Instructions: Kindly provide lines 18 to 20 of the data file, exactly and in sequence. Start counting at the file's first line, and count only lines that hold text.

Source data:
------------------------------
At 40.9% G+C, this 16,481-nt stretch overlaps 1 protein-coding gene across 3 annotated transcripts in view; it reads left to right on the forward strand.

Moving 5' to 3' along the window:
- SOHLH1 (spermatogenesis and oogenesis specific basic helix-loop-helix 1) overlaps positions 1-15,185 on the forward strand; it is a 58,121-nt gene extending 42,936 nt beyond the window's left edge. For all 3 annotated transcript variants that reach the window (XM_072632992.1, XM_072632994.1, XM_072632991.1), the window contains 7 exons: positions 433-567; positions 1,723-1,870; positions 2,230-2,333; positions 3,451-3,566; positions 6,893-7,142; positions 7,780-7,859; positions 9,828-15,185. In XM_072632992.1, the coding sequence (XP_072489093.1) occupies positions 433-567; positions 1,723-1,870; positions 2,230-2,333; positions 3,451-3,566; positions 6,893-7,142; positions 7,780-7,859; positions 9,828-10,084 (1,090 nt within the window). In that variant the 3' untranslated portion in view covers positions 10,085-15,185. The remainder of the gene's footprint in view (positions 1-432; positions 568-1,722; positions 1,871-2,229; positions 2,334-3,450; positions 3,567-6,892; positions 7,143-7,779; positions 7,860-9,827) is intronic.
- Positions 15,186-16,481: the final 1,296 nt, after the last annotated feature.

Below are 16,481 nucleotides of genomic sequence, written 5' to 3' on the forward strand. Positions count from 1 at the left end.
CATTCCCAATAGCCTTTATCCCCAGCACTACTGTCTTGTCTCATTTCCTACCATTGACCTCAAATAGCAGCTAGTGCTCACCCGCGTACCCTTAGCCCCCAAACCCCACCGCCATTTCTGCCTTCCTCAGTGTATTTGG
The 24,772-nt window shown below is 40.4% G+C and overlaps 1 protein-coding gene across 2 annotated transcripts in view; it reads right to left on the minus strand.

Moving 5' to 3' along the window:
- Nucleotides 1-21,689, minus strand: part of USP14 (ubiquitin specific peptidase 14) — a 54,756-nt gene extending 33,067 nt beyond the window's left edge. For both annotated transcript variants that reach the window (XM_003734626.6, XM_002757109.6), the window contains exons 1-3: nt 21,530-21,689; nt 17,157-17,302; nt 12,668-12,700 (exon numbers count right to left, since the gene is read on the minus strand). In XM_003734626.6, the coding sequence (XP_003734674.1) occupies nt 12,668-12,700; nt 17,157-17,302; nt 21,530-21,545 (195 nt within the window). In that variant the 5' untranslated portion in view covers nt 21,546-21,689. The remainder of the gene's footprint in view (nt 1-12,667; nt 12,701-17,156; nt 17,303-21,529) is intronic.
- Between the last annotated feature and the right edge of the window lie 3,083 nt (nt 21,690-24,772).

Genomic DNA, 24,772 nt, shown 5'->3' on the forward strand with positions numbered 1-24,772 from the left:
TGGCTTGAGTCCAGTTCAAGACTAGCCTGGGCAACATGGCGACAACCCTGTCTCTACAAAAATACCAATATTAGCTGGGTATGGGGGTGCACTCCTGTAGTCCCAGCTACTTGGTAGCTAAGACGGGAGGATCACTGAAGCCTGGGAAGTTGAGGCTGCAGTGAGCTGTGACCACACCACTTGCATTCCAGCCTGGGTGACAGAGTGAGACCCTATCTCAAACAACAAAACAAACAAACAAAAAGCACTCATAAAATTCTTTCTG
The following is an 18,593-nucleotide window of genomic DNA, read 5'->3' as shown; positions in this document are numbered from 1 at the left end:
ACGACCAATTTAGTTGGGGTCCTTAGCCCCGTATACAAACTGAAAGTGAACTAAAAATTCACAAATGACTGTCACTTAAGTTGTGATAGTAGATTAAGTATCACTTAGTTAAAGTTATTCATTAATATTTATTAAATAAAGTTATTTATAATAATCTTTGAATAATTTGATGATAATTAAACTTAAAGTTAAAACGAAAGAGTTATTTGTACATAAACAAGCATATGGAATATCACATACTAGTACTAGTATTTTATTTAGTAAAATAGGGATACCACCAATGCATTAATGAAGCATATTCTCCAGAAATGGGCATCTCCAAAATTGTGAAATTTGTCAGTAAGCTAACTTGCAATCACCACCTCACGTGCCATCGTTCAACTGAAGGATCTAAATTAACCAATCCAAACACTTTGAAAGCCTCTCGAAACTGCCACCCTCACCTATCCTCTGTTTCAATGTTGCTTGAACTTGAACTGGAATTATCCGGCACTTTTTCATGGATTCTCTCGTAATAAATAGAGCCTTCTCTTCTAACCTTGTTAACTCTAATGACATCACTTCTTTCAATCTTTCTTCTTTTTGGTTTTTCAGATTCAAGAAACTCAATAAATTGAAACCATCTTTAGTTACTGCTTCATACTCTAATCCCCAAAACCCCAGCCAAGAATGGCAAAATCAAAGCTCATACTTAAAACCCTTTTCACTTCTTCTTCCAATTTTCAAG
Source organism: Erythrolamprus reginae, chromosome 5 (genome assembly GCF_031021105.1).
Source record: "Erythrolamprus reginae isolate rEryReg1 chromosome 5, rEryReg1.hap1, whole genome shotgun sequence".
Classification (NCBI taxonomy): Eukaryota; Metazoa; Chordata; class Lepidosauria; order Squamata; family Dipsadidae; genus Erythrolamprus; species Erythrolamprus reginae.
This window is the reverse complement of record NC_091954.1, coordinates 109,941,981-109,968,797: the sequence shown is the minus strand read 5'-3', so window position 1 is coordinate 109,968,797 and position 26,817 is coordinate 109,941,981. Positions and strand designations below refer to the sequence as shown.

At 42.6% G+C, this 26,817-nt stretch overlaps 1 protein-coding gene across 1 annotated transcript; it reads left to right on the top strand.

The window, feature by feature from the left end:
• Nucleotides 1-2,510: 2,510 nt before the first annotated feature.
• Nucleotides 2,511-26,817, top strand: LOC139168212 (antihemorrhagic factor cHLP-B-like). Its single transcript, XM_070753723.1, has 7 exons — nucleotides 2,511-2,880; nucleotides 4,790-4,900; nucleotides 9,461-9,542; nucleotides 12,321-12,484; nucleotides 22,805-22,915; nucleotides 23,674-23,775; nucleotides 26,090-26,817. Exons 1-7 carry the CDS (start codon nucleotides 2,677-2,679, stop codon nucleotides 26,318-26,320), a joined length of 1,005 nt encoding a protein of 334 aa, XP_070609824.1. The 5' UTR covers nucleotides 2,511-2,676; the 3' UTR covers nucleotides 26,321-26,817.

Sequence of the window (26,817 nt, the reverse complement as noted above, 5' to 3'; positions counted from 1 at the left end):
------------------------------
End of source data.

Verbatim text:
This window is the reverse complement of record NC_091954.1, coordinates 109,941,981-109,968,797: the sequence shown is the minus strand read 5'-3', so window position 1 is coordinate 109,968,797 and position 26,817 is coordinate 109,941,981. Positions and strand designations below refer to the sequence as shown.

At 42.6% G+C, this 26,817-nt stretch overlaps 1 protein-coding gene across 1 annotated transcript; it reads left to right on the top strand.

The window, feature by feature from the left end: